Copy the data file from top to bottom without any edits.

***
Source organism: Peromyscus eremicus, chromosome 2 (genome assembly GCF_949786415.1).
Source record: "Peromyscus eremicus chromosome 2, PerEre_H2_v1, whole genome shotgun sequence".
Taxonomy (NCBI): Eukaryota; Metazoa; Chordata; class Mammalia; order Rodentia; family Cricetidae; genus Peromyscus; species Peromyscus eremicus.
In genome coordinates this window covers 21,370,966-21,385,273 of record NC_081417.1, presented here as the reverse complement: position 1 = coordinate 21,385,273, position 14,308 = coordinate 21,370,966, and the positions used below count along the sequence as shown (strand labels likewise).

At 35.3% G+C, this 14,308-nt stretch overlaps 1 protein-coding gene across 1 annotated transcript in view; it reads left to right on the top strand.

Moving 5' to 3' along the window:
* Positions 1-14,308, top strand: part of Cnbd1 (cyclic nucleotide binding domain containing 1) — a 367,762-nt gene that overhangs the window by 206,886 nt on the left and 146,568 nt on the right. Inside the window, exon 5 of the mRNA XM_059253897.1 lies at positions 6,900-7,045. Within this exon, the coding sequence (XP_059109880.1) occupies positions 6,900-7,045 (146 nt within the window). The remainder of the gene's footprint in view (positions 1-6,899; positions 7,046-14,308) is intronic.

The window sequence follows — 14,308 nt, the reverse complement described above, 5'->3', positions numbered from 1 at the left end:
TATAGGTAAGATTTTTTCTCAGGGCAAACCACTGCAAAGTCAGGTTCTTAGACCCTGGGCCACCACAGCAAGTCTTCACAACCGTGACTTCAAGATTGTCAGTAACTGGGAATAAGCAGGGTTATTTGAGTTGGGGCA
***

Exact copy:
Source organism: Peromyscus eremicus, chromosome 2 (genome assembly GCF_949786415.1).
Source record: "Peromyscus eremicus chromosome 2, PerEre_H2_v1, whole genome shotgun sequence".
Taxonomy (NCBI): Eukaryota; Metazoa; Chordata; class Mammalia; order Rodentia; family Cricetidae; genus Peromyscus; species Peromyscus eremicus.
In genome coordinates this window covers 21,370,966-21,385,273 of record NC_081417.1, presented here as the reverse complement: position 1 = coordinate 21,385,273, position 14,308 = coordinate 21,370,966, and the positions used below count along the sequence as shown (strand labels likewise).

At 35.3% G+C, this 14,308-nt stretch overlaps 1 protein-coding gene across 1 annotated transcript in view; it reads left to right on the top strand.

Moving 5' to 3' along the window:
* Positions 1-14,308, top strand: part of Cnbd1 (cyclic nucleotide binding domain containing 1) — a 367,762-nt gene that overhangs the window by 206,886 nt on the left and 146,568 nt on the right. Inside the window, exon 5 of the mRNA XM_059253897.1 lies at positions 6,900-7,045. Within this exon, the coding sequence (XP_059109880.1) occupies positions 6,900-7,045 (146 nt within the window). The remainder of the gene's footprint in view (positions 1-6,899; positions 7,046-14,308) is intronic.

The window sequence follows — 14,308 nt, the reverse complement described above, 5'->3', positions numbered from 1 at the left end:
TATAGGTAAGATTTTTTCTCAGGGCAAACCACTGCAAAGTCAGGTTCTTAGACCCTGGGCCACCACAGCAAGTCTTCACAACCGTGACTTCAAGATTGTCAGTAACTGGGAATAAGCAGGGTTATTTGAGTTGGGGCA